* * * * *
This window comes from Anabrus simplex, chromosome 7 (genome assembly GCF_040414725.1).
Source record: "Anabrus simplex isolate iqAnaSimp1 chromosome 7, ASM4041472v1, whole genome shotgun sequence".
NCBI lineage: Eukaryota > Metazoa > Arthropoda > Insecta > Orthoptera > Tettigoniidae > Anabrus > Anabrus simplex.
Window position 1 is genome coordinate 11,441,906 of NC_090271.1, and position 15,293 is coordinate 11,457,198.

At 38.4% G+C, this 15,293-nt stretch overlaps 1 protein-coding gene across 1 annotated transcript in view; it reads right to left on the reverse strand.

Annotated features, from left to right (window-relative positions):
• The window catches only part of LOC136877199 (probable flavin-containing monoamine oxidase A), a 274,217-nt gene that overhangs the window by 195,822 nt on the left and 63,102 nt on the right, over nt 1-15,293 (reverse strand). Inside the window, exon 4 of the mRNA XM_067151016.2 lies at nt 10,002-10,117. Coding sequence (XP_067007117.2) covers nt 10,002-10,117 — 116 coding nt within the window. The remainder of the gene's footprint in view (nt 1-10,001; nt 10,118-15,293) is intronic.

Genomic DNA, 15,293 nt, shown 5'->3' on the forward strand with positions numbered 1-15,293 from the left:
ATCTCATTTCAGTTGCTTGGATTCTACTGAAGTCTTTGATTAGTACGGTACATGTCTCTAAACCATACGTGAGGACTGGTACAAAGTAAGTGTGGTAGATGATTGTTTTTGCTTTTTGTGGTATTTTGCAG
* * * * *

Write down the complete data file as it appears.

This window comes from Anabrus simplex, chromosome 7 (genome assembly GCF_040414725.1).
Source record: "Anabrus simplex isolate iqAnaSimp1 chromosome 7, ASM4041472v1, whole genome shotgun sequence".
NCBI lineage: Eukaryota > Metazoa > Arthropoda > Insecta > Orthoptera > Tettigoniidae > Anabrus > Anabrus simplex.
Window position 1 is genome coordinate 11,441,906 of NC_090271.1, and position 15,293 is coordinate 11,457,198.

At 38.4% G+C, this 15,293-nt stretch overlaps 1 protein-coding gene across 1 annotated transcript in view; it reads right to left on the reverse strand.

Annotated features, from left to right (window-relative positions):
• The window catches only part of LOC136877199 (probable flavin-containing monoamine oxidase A), a 274,217-nt gene that overhangs the window by 195,822 nt on the left and 63,102 nt on the right, over nt 1-15,293 (reverse strand). Inside the window, exon 4 of the mRNA XM_067151016.2 lies at nt 10,002-10,117. Coding sequence (XP_067007117.2) covers nt 10,002-10,117 — 116 coding nt within the window. The remainder of the gene's footprint in view (nt 1-10,001; nt 10,118-15,293) is intronic.

Genomic DNA, 15,293 nt, shown 5'->3' on the forward strand with positions numbered 1-15,293 from the left:
ATCTCATTTCAGTTGCTTGGATTCTACTGAAGTCTTTGATTAGTACGGTACATGTCTCTAAACCATACGTGAGGACTGGTACAAAGTAAGTGTGGTAGATGATTGTTTTTGCTTTTTGTGGTATTTTGCAG